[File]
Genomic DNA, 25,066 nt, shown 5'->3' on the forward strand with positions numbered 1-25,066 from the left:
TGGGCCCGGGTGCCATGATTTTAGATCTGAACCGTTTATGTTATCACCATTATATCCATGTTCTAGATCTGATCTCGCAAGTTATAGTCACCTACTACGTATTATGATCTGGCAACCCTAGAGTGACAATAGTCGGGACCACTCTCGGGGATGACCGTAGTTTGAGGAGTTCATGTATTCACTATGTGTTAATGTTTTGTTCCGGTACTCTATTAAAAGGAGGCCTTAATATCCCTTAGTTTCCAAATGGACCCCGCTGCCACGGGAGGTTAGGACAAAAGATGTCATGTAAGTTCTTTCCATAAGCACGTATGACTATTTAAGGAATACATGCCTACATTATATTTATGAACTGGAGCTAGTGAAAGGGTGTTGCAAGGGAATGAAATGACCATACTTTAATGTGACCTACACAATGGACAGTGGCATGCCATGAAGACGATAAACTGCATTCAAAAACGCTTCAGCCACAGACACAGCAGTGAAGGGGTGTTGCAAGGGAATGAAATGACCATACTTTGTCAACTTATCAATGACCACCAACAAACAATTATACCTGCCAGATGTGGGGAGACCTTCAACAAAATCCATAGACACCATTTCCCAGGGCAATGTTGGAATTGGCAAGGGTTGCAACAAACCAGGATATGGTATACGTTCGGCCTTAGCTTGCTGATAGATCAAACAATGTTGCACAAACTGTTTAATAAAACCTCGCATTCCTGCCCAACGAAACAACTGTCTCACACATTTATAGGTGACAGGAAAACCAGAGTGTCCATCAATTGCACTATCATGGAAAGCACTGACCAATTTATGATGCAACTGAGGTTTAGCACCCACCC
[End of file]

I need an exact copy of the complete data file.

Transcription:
Genomic DNA, 25,066 nt, shown 5'->3' on the forward strand with positions numbered 1-25,066 from the left:
TGGGCCCGGGTGCCATGATTTTAGATCTGAACCGTTTATGTTATCACCATTATATCCATGTTCTAGATCTGATCTCGCAAGTTATAGTCACCTACTACGTATTATGATCTGGCAACCCTAGAGTGACAATAGTCGGGACCACTCTCGGGGATGACCGTAGTTTGAGGAGTTCATGTATTCACTATGTGTTAATGTTTTGTTCCGGTACTCTATTAAAAGGAGGCCTTAATATCCCTTAGTTTCCAAATGGACCCCGCTGCCACGGGAGGTTAGGACAAAAGATGTCATGTAAGTTCTTTCCATAAGCACGTATGACTATTTAAGGAATACATGCCTACATTATATTTATGAACTGGAGCTAGTGAAAGGGTGTTGCAAGGGAATGAAATGACCATACTTTAATGTGACCTACACAATGGACAGTGGCATGCCATGAAGACGATAAACTGCATTCAAAAACGCTTCAGCCACAGACACAGCAGTGAAGGGGTGTTGCAAGGGAATGAAATGACCATACTTTGTCAACTTATCAATGACCACCAACAAACAATTATACCTGCCAGATGTGGGGAGACCTTCAACAAAATCCATAGACACCATTTCCCAGGGCAATGTTGGAATTGGCAAGGGTTGCAACAAACCAGGATATGGTATACGTTCGGCCTTAGCTTGCTGATAGATCAAACAATGTTGCACAAACTGTTTAATAAAACCTCGCATTCCTGCCCAACGAAACAACTGTCTCACACATTTATAGGTGACAGGAAAACCAGAGTGTCCATCAATTGCACTATCATGGAAAGCACTGACCAATTTATGATGCAACTGAGGTTTAGCACCCACCC